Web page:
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Hello,

I just finished an English grammer exercise, the answers should be:

Paul is never late. He always gets to work on time.

They don't get on well. They're always arguing.

Why is it "always gets" (present tense) in the first sentence and "always arguing" (present continuous) in the second sentence?

Why is "They don't get on well. They always argue." wrong?

Thank you!
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Hi,

I just finished an English grammer exercise, the answers should be:

Paul is never late. He always gets to work on time.

They don't get on well. They're always arguing.

Why is it "always gets" (present tense) in the first sentence and "always arguing" (present continuous) in the second sentence?

Why is "They don't get on well. They always argue." wrong? It's not wrong.

The writer has just chosen to use Present Continuous to stress the continuousness of the arguing. It's like 'They never stop arguing.

'He is always getting to work on time' is not absolutely wrong either. It's just that 'getting to work' is less continuous. It happens once every morning.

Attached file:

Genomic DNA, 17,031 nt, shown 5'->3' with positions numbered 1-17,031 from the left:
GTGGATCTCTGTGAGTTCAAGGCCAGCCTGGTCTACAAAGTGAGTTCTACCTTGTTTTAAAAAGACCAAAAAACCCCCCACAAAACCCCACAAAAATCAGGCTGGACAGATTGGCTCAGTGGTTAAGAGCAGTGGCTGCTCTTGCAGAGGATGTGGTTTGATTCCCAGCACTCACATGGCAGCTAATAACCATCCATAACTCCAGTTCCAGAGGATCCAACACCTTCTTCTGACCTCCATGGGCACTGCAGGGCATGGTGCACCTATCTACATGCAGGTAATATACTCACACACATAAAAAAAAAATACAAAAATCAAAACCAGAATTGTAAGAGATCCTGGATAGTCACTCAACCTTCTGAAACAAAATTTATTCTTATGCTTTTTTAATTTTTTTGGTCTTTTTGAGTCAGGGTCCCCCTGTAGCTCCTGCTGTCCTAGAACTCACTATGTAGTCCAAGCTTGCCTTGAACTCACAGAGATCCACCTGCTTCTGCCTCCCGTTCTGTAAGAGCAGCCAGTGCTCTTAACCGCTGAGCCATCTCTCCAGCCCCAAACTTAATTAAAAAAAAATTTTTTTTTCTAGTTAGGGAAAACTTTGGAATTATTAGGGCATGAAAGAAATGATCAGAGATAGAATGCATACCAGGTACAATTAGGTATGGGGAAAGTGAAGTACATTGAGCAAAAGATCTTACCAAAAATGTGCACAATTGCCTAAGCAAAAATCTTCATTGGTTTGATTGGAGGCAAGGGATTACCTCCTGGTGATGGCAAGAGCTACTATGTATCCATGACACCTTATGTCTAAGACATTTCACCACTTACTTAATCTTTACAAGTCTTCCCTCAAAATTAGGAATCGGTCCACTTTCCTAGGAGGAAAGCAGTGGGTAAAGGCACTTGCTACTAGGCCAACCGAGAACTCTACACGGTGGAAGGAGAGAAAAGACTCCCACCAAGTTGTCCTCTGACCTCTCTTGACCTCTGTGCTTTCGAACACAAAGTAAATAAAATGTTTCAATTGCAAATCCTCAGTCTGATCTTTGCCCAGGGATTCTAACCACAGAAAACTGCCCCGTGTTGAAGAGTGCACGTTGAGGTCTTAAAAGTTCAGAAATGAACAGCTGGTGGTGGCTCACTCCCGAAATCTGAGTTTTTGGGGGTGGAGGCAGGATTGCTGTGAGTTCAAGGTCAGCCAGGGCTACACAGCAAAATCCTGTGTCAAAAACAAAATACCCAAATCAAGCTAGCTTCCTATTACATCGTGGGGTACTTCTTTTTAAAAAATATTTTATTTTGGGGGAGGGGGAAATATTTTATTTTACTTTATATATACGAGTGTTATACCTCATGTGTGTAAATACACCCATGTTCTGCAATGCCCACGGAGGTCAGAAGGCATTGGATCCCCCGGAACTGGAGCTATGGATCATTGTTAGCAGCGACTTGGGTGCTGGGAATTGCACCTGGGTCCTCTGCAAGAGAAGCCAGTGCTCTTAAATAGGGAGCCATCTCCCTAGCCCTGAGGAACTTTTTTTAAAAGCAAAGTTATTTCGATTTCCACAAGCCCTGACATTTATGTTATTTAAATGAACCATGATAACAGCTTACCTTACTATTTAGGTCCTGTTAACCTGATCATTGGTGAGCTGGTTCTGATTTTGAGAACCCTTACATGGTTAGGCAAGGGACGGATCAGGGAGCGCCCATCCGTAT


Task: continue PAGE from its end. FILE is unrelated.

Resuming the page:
Best wishes, Clive
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Because 'get to work' is a point event– it happens at, say, 8:59 am– while arguing is a durative event– it happens over time. So these are the ways a native would instinctively form these verbs, unless context or intent suggested otherwise. 'they always argue' is also possible, but it makes the action more 'distant' more a generality and less an activity. 'He's always getting to work on time' is also possible (though less likely), and to me it suggests a note of irritation.
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Clive and Mister Micawber, it's clear for me now, thanks a lot!
Students: We have free audio pronunciation exercises.

But how do you want to explain that “I have lost my phone again.i'm always losing things”